It used to be that you could never go wrong buying a Toyota or Honda. They could be pricey, but car buyers got their money’s worth: they seemed to last forever and each manufacturer boasted cutting-edge safety features to keep your family safe.
A new and more stringent crash test rating system by the National Highway Traffic Safety Administration (NHTSA) is forcing some buyers to rethink Toyota and Honda’s dominance in the area of safety. In particular, the Toyota Camry and RAV4 have produced disappointing results after being tested under the new system.
The NHTSA now puts each vehicle through three specific types of crashes: front, side, and rollover. They are then given a single overall vehicle score so that car buyers can more easily compare one model to the other. The new tests reproduce real-world crash scenarios that take into account recent advances in technology, including life-saving features such as electronic stability control. The NHTSA felt changes were needed because it was becoming too easy for manufacturers to achieve five-star ratings under the old method.
Camry and RAV4 disappoint
Toyota Camry fans were shocked to learn that the 2011 Camry sedan achieved an overall rating of just three stars under the new crash test system. These results proved to be even more disappointing when it was learned that the Camry’s chief competitor, the Honda Accord, received top marks—a five-star rating—and won even more accolades by scoring a rare five stars in each of the three individual crash tests that the NHTSA employs. The Accord’s perfect scores are casting a long shadow on the Camry’s poor showing.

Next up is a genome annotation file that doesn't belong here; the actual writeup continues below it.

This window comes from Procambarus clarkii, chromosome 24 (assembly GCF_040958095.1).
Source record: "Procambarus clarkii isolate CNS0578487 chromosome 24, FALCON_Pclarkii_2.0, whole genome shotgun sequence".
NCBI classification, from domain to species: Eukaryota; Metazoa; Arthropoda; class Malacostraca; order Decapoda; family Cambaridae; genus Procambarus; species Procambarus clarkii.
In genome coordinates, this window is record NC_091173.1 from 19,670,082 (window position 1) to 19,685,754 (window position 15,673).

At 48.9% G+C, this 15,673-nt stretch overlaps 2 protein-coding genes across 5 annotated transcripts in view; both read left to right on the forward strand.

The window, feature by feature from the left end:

Toyota’s 2011 RAV4 only did slightly better than the Camry. The RAV4’s overall vehicle rating is also three stars, which is one less than its major competitor, Honda’s CR-V, which attained an over-all four star rating.
Sienna, Tacoma, and Venza fare better
The only other Toyota vehicles that have been tested under the new system are the Sienna minivan, the Tacoma truck, and the Venza, a wagon-like crossover vehicle. All recorded an over vehicle rating of four stars, and scored three stars in the front crash test, five stars in the side crash test, and four stars in the rollover crash test.
The NHTSA continues to wade through hundreds of models that haven’t yet been tested under the new guidelines.